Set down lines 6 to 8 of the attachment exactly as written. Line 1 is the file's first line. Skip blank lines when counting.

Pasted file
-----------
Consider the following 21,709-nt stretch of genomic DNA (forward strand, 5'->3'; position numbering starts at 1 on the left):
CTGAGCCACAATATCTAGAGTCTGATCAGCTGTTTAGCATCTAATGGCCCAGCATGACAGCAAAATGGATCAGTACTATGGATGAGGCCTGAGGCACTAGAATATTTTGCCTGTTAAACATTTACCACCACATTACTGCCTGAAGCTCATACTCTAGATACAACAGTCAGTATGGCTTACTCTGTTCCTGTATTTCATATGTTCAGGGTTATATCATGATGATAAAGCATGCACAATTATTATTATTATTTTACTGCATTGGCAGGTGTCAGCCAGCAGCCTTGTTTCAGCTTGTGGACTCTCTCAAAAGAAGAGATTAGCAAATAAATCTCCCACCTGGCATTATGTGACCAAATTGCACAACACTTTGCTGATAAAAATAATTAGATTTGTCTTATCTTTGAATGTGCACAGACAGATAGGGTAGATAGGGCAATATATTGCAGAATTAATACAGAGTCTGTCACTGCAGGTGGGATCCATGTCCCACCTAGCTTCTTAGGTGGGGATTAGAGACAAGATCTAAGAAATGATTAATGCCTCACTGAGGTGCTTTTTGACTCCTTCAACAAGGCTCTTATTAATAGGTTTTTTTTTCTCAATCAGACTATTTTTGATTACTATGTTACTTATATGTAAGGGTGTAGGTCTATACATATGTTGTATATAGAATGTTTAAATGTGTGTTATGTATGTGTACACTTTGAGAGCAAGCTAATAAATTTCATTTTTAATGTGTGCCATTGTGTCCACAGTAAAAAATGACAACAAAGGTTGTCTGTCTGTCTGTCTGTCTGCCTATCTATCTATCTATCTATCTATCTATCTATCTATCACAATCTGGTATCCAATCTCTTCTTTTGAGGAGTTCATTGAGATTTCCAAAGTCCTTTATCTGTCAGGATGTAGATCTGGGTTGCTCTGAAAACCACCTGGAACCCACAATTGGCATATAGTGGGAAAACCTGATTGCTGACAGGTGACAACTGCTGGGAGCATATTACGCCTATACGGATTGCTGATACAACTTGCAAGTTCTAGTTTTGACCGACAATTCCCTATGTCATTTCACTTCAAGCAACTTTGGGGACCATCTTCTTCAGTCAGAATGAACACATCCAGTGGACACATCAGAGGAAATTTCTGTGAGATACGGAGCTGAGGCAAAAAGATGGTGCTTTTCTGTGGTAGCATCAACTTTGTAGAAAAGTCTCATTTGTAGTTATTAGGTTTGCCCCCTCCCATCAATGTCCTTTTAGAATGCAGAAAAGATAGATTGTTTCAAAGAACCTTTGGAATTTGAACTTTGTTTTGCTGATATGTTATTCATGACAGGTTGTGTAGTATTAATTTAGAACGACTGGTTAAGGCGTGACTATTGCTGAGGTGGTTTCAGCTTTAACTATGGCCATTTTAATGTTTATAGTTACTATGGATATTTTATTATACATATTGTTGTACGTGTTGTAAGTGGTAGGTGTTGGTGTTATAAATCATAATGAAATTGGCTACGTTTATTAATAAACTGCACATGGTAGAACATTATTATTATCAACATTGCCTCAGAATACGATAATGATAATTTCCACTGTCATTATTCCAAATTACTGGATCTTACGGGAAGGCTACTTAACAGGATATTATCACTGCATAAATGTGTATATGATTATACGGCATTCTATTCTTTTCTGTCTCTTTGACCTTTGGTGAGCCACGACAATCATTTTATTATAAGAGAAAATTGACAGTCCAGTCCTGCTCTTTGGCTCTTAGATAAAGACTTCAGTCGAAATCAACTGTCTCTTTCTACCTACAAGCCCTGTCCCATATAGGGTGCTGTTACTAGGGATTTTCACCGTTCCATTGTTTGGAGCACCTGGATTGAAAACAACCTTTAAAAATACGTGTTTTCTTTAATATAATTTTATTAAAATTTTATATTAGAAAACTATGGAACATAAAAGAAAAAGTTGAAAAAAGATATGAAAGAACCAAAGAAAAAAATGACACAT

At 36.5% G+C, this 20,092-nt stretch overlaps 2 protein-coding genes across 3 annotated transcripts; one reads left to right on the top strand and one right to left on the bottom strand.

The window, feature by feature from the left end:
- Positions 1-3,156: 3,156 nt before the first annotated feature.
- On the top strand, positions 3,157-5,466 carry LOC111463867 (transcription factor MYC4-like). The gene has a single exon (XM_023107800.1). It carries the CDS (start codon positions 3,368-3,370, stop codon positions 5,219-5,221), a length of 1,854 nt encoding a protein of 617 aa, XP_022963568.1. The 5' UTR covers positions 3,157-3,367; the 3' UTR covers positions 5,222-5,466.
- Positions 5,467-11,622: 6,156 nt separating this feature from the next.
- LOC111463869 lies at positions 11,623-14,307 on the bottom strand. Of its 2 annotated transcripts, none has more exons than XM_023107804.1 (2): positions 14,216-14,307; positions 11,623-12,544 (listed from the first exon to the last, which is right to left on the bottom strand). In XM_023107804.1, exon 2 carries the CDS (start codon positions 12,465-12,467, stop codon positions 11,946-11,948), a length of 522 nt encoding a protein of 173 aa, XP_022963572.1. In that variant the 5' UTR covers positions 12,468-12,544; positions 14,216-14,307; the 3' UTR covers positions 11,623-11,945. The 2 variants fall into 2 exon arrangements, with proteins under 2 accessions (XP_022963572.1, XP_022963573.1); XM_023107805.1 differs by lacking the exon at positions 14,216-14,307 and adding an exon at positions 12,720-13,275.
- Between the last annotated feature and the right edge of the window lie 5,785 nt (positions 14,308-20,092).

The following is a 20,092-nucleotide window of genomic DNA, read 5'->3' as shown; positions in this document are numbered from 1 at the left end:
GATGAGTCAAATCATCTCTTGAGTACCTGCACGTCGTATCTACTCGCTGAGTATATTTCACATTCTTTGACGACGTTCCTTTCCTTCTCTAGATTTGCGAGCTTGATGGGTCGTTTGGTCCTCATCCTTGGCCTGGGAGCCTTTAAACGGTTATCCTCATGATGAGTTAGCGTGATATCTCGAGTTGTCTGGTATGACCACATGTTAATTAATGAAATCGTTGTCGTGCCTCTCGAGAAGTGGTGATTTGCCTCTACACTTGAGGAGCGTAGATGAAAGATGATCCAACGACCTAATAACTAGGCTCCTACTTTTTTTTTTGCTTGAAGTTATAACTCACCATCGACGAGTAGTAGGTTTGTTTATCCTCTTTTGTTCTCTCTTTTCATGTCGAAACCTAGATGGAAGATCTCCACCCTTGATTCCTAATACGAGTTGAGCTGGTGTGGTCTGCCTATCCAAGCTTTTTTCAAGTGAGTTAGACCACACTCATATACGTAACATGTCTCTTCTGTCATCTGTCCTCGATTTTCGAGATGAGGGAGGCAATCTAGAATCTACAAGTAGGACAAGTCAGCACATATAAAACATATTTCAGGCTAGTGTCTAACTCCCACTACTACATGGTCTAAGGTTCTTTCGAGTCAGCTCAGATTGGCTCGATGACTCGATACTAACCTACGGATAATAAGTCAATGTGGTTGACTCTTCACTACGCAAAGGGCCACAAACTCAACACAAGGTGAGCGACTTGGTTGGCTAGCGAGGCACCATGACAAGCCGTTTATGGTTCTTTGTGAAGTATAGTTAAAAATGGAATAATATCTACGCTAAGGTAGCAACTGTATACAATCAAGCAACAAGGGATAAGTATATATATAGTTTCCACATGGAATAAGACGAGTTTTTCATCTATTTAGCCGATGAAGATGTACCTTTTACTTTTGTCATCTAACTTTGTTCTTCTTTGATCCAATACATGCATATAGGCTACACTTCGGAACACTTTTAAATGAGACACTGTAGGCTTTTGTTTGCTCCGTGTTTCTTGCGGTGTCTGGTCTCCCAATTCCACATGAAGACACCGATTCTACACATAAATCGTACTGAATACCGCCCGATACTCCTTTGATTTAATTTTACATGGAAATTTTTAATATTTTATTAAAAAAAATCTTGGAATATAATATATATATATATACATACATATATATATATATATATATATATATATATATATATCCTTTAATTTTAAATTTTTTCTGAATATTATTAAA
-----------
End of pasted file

- On the top strand, positions 3,157-5,466 carry LOC111463867 (transcription factor MYC4-like). The gene has a single exon (XM_023107800.1). It carries the CDS (start codon positions 3,368-3,370, stop codon positions 5,219-5,221), a length of 1,854 nt encoding a protein of 617 aa, XP_022963568.1. The 5' UTR covers positions 3,157-3,367; the 3' UTR covers positions 5,222-5,466.
- Positions 5,467-11,622: 6,156 nt separating this feature from the next.
- LOC111463869 lies at positions 11,623-14,307 on the bottom strand. Of its 2 annotated transcripts, none has more exons than XM_023107804.1 (2): positions 14,216-14,307; positions 11,623-12,544 (listed from the first exon to the last, which is right to left on the bottom strand). In XM_023107804.1, exon 2 carries the CDS (start codon positions 12,465-12,467, stop codon positions 11,946-11,948), a length of 522 nt encoding a protein of 173 aa, XP_022963572.1. In that variant the 5' UTR covers positions 12,468-12,544; positions 14,216-14,307; the 3' UTR covers positions 11,623-11,945. The 2 variants fall into 2 exon arrangements, with proteins under 2 accessions (XP_022963572.1, XP_022963573.1); XM_023107805.1 differs by lacking the exon at positions 14,216-14,307 and adding an exon at positions 12,720-13,275.